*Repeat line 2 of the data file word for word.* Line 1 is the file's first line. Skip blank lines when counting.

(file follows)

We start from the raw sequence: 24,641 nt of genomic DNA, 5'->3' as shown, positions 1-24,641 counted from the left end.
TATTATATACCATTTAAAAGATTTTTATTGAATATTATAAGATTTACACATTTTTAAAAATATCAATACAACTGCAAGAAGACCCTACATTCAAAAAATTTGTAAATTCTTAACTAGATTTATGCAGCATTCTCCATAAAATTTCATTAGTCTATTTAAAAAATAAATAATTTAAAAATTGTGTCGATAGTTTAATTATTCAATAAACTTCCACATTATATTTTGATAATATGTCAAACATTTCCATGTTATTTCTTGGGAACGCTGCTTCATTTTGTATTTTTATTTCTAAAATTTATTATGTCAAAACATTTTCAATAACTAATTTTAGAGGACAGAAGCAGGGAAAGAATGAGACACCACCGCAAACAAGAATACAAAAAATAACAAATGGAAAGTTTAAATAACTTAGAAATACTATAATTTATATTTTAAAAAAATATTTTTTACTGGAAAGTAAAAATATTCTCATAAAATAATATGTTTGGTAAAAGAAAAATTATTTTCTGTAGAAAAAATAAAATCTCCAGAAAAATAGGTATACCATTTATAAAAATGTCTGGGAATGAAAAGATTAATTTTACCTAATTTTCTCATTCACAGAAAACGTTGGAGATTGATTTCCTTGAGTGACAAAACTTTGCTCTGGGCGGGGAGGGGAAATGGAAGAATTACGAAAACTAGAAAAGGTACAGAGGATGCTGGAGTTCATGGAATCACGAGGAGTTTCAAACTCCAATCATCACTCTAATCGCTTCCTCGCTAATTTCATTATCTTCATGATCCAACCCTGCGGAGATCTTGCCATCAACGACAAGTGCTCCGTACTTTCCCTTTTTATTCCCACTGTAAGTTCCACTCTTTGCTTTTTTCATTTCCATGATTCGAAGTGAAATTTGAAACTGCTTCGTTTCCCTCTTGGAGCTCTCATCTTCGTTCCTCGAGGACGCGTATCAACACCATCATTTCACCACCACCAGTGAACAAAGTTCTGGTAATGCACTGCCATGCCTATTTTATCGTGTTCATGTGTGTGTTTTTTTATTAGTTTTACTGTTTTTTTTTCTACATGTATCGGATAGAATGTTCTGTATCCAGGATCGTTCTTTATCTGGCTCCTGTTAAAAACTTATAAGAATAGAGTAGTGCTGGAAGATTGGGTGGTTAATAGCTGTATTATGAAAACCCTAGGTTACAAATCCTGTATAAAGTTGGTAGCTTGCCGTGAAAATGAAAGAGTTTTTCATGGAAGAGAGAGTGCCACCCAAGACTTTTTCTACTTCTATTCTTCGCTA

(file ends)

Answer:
TATTATATACCATTTAAAAGATTTTTATTGAATATTATAAGATTTACACATTTTTAAAAATATCAATACAACTGCAAGAAGACCCTACATTCAAAAAATTTGTAAATTCTTAACTAGATTTATGCAGCATTCTCCATAAAATTTCATTAGTCTATTTAAAAAATAAATAATTTAAAAATTGTGTCGATAGTTTAATTATTCAATAAACTTCCACATTATATTTTGATAATATGTCAAACATTTCCATGTTATTTCTTGGGAACGCTGCTTCATTTTGTATTTTTATTTCTAAAATTTATTATGTCAAAACATTTTCAATAACTAATTTTAGAGGACAGAAGCAGGGAAAGAATGAGACACCACCGCAAACAAGAATACAAAAAATAACAAATGGAAAGTTTAAATAACTTAGAAATACTATAATTTATATTTTAAAAAAATATTTTTTACTGGAAAGTAAAAATATTCTCATAAAATAATATGTTTGGTAAAAGAAAAATTATTTTCTGTAGAAAAAATAAAATCTCCAGAAAAATAGGTATACCATTTATAAAAATGTCTGGGAATGAAAAGATTAATTTTACCTAATTTTCTCATTCACAGAAAACGTTGGAGATTGATTTCCTTGAGTGACAAAACTTTGCTCTGGGCGGGGAGGGGAAATGGAAGAATTACGAAAACTAGAAAAGGTACAGAGGATGCTGGAGTTCATGGAATCACGAGGAGTTTCAAACTCCAATCATCACTCTAATCGCTTCCTCGCTAATTTCATTATCTTCATGATCCAACCCTGCGGAGATCTTGCCATCAACGACAAGTGCTCCGTACTTTCCCTTTTTATTCCCACTGTAAGTTCCACTCTTTGCTTTTTTCATTTCCATGATTCGAAGTGAAATTTGAAACTGCTTCGTTTCCCTCTTGGAGCTCTCATCTTCGTTCCTCGAGGACGCGTATCAACACCATCATTTCACCACCACCAGTGAACAAAGTTCTGGTAATGCACTGCCATGCCTATTTTATCGTGTTCATGTGTGTGTTTTTTTATTAGTTTTACTGTTTTTTTTTCTACATGTATCGGATAGAATGTTCTGTATCCAGGATCGTTCTTTATCTGGCTCCTGTTAAAAACTTATAAGAATAGAGTAGTGCTGGAAGATTGGGTGGTTAATAGCTGTATTATGAAAACCCTAGGTTACAAATCCTGTATAAAGTTGGTAGCTTGCCGTGAAAATGAAAGAGTTTTTCATGGAAGAGAGAGTGCCACCCAAGACTTTTTCTACTTCTATTCTTCGCTA